Photo by Maret Bormeister

We are into that dreaded time of year when we start to experience frost delays in the morning. These delays are just as frustrating for us in the greens department as it is for you the players because if the grass is too frozen to play on, it is also too frozen for us to get any work done!

When there is a frost delay in the morning we will put “Course is Closed” signs onto the 1st and 10th tees on the Sea Course as well as the first tee on the Stone Course.  If these signs are out, DO NOT START PLAYING!

Our staff will be constantly monitoring the situation and as soon as conditions permit we will notify the caddiemaster, remove the signs and allow play to begin.  It is also important to note, that during frost delays all putting greens located in the practice facility are closed to play. The driving range will be open for practice, but you may only hit balls from the practice mats.

Please do not make the decision yourself to go play. Often the first greens to thaw are the 9th, 10th, and 18th greens infront of the clubhouse making players think that the course is ready to play.  This is often not the case as many of the other greens on the Sea Course will still be under a thick frost.  We often seen players begin play on the 1st because the tee and fairway are frost free, only to see the first green and realize it is still frosted over.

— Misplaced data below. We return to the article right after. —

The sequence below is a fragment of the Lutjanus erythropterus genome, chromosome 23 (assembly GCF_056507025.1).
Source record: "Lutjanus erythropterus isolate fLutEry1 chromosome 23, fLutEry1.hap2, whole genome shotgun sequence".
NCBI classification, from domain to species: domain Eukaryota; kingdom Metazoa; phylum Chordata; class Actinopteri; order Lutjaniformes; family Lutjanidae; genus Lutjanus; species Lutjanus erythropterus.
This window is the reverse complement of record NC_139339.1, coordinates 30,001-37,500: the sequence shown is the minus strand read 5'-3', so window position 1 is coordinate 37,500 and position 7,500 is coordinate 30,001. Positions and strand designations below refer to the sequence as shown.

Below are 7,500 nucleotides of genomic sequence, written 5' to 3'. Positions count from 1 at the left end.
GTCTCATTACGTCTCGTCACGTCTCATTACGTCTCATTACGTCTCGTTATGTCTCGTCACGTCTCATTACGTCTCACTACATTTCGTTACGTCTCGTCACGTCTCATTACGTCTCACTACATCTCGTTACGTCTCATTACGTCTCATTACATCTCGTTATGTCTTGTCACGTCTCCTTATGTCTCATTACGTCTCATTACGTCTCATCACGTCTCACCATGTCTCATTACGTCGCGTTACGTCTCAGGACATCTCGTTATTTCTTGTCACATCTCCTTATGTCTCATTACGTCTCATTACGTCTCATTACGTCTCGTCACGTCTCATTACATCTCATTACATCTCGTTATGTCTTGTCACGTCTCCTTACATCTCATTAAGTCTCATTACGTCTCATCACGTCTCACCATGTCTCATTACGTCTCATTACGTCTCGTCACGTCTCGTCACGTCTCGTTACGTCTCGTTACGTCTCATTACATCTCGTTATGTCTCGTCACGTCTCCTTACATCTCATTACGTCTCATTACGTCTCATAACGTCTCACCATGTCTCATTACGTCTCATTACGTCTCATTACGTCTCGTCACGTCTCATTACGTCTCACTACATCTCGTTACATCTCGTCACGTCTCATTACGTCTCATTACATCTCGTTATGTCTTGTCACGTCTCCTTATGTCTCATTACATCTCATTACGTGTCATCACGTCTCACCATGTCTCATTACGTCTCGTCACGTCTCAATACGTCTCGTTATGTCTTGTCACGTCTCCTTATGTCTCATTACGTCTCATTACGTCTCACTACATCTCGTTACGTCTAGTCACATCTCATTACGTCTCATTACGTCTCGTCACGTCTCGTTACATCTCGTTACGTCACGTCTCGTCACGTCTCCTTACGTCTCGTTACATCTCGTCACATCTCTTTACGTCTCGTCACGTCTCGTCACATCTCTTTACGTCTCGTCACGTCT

When booking your tee times, it may be worth considering playing the Stone Course in the morning.  While that course experiences frost delays as well, it often becomes playable before the Sea Course as it doesn´t have as much shade.

Please take a moment to watch the following video on why not to play on frosty greens so you will know yourself what kind of damage is caused when playing in frosty conditions.

These frost delays are frustrating for everyone.  If there is a frost delay in the morning when you show up, please be patient.  These delays may be lengthy but there are necessary to protect your golf course. At this time of year we need to be particulary careful with the greens as days are cool and short which means the grass is not growing terribly quickly, making recovery from damage very slow.

Photo by Maret Bormeister